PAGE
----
The City of Edinburgh Trampolining Club is savouring yet another glorious week in its impressive short history.
Founded in 2006 by Lauren Jeffrey, a keen East Lothian-based gymnast, the club is now the largest competitive trampoline and double-mini trampoline (DMT) club in Scotland.
From starting with just 12 youngsters training an hour a week at the Crags Sports Centre, CETC now boasts approximately 180 members – some recreational and others of elite level – receiving in excess of 40 hours of class provision from more than 20 coaches at its two training hubs, Lasswade High School and Meadowmill Sports Centre, and across active schools programmes.
Its top performers regularly make a mark at both worldwide and national competitions. Only last weekend, three of them made a big impact at the British Gymnastics Trampoline and Tumbling NDP finals in Telford. Ellie McDonaugh, a 13-year-old Ross High pupil, won gold in the DMT Level 1 Women’s 13+ (age-group) event, while Leona Scott, a 17-year-old James Gillespie’s pupil, took silver in the DMT Level 7 Women’s 17+ event. Orla Donlevy, a 14-year-old from Earlston High, finished an impressive eighth in the DMT Level 7 Women’s 13-14.
Remarkably, Ellie, the daughter of current Falkirk and former Hibs football coach James McDonaugh, only took up DMT at the turn of the year. She has won medals in every event she has taken part in.
“Ellie’s a phenomenal talent,” said head coach Jeffrey. “She’s got a natural talent and it was amazing to see her face when she was on the podium last Saturday. I’ve got really high hopes for her.”
There is no way I’d let it fail. I’ve even spoken to my parents about selling my house to help fund it
Jeffrey, 31, a high school teacher, devotes every spare minute of her free time trying to enhance the club’s profile and give its members the best chance possible of being successful in a minority sport which is loaded with talent but in a continuous battle for funding and recognition.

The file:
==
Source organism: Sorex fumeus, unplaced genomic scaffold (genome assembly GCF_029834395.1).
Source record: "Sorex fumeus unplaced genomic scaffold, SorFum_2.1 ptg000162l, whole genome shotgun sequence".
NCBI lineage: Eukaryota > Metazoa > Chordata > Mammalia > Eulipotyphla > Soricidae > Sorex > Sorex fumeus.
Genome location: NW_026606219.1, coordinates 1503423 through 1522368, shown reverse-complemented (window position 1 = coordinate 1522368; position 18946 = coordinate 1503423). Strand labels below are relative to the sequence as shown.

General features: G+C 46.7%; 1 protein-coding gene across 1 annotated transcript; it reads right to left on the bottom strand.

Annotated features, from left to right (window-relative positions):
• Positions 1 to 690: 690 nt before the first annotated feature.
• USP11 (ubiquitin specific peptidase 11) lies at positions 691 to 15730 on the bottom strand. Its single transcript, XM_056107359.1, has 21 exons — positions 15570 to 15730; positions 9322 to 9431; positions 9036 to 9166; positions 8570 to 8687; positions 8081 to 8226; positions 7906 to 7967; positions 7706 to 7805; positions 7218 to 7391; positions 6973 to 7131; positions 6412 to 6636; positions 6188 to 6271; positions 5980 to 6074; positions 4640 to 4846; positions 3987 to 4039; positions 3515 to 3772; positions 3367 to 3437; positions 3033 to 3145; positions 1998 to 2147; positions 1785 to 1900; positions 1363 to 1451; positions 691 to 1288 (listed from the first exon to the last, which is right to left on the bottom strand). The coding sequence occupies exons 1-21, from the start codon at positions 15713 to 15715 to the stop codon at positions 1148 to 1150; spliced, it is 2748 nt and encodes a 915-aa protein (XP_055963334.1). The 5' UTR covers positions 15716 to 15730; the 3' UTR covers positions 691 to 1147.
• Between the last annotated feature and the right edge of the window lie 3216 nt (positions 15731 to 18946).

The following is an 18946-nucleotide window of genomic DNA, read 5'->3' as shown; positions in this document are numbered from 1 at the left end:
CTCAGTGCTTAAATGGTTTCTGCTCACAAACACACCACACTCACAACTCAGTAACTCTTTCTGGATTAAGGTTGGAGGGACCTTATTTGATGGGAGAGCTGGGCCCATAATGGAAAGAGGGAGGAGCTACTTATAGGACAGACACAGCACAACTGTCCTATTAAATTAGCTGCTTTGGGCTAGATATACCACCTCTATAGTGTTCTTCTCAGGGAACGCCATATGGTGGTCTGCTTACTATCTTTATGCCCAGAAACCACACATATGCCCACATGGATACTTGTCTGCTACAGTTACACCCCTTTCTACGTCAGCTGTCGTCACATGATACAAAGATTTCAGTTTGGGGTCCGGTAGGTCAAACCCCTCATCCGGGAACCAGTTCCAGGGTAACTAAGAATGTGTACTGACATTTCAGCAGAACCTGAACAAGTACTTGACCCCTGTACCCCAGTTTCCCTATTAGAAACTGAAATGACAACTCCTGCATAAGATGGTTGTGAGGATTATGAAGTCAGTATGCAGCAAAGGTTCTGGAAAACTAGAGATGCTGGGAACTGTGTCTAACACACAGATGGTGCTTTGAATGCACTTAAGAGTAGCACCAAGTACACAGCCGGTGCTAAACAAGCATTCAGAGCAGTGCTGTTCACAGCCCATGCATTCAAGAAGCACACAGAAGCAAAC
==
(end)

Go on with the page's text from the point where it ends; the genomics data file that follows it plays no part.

“We’re still a very young club,” said Jeffrey. “There are big ones in England that have been going for decades and get lots of funding support to grow and secure facilities, but we are so far pretty much self-funded apart from small council grants.
“We’re punching above our weight. It’s really challenging financially. The hardest thing is seeing a really talented youngster who has to give up or not reach their potential simply because they can’t afford it.”
To underline how well the club is doing, at the 2013 World Cup in Loule, Portugal, CETC’s senior women’s DMT team finished third – behind two world powerhouses of the sport, Portugal and Canada. “It was a mixture of pride and embarrassment because we were on the podium with no flag and no national anthem because we’re only a club and they’re obviously both countries,” said Jeffrey. “We had no idea we’d be so good but we absolutely smashed it.”
Among the club’s biggest accomplishments was having its first elite member selected by Great Britain for the World Championships. Caitlin O’Brien (George Watson’s) competed at the sport’s World Age Group Championships in Florida last year and she and team-mate Ciara Donlevy (Earlston High) are both in contention to compete for the 2015 Junior Great Britain DMT Squad. “We have some genuine, world-class talent at the club, but the hardest part is getting enough funding,” said Jeffrey.
She is hopeful the club will soon have its own training base and has spotted a potential venue. However, this will require investment and support from outside sources. “If it [the new venue] was to happen there is no way I’d let it fail. I’ve even spoken to my parents about selling my house to help fund it. I’d do anything to give these youngsters the best chance to succeed. I am spending my school summer holidays working on it and investigating the possibilities.”
For classes or to enquire about providing sponsorship/funding email firstname.lastname@example.org or visit www.cityofedinburghtrampolineclub.co.uk for details of class times and locations.